Top three holdings:
- State Farm Mutual Automobile Insurance Co
- BlackRock Inc.
- Bill & Melinda Gates Foundation Trust
No. 2. CNH Industrial (CNHI)
Market cap: 21.114B
CNHI, which makes farm equipment, surpassed profit estimates by 19%. It reported a profit of 25 cents a share, above expectations of 21 cents, on sales of $9 billion, compared to $8 billion. Again, the company attributed the blowout to higher prices on its earnings call, particularly in North America. The share price has declined 0.7% so far this year.
Top three holdings:
- Harris Associates LP
- Amundi Asset Management US, Inc.
- Hotchkis & Wiley Capital Management LLC
No. 3. Procter & Gamble (PG)
Market cap: 377.16B
PG beat earnings expectations. As reported by the company, a profit of $1.66 a share, topping estimates of $1.65 a share, and sales of $21 billion were above expectations. Additionally, the company reported that it would raise prices across a range of products throughout this year, which will lead to higher earnings. The stock is down 3.5% this year.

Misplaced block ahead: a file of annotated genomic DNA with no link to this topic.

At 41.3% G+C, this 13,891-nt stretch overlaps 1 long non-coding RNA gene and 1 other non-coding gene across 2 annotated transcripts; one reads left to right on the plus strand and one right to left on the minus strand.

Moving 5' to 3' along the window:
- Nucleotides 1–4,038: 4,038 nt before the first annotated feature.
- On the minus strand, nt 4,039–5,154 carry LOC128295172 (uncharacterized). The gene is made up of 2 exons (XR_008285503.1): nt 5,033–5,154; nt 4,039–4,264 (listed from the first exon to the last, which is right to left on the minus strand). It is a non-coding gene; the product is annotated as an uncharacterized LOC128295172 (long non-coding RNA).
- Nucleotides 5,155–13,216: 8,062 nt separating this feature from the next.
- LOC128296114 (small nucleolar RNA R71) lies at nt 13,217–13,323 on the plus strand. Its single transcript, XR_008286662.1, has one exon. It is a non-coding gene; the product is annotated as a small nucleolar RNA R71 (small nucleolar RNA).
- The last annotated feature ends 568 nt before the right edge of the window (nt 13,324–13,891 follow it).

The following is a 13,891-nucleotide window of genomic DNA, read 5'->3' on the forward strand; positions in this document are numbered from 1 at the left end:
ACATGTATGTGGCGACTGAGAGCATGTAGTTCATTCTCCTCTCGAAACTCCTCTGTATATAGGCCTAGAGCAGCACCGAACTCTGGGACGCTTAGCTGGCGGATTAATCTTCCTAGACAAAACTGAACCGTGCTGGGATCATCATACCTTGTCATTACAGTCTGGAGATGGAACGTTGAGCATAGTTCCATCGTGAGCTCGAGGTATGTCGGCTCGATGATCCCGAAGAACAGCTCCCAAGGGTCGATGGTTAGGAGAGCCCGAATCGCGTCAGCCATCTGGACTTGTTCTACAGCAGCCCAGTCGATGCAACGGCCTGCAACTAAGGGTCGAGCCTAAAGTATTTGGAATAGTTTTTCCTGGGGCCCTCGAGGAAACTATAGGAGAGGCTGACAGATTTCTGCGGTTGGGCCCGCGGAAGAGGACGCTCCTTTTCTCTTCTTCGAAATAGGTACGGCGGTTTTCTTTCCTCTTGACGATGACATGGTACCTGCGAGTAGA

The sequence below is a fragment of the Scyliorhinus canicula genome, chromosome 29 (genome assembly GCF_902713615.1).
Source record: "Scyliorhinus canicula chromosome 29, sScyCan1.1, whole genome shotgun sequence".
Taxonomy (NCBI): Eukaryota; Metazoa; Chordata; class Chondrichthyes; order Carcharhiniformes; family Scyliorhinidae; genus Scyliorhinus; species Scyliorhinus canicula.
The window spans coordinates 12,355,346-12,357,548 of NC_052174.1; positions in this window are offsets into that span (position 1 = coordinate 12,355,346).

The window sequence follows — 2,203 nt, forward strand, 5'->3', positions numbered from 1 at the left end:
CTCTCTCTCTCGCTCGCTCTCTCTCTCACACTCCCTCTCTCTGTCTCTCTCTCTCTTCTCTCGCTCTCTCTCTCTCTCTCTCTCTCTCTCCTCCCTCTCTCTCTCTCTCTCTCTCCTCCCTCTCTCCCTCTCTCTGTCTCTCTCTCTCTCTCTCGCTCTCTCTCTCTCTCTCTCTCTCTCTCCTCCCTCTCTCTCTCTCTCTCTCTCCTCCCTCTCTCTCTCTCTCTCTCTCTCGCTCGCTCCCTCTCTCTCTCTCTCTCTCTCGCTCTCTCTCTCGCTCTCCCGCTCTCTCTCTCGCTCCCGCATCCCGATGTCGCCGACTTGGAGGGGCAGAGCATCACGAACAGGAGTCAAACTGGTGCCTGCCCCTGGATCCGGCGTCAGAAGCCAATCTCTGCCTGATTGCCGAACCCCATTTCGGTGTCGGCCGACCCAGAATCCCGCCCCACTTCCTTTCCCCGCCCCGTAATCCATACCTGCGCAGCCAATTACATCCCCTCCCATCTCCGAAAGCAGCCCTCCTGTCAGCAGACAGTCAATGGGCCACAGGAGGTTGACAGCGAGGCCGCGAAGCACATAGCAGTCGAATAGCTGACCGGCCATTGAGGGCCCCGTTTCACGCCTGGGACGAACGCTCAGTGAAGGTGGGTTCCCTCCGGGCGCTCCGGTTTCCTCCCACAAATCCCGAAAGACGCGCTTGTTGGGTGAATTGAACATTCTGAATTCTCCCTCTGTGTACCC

Top three holdings:
- Vanguard Group Inc.
- BlackRock Inc.
- Wellington Management Group LLP
Traditional views of the stock market have been that it serves as a hedge against inflation. The best way for investors to protect against inflation is to invest in companies with pricing power, which means they can quickly raise their prices when costs rise and sometimes add to their profit margins.
The US supply chain and inflationary pressures impact the merits of anything from cars to clothing, threatening profits at companies that cannot pass on these costs to customers quickly. The prices of growth stocks remain historically high, but inflation fears could create opportunities for investors.
As a result of inflation, growth stocks would also become less valuable. High-multiple growth stocks could be affected by the fear that rising costs could decrease their earnings power.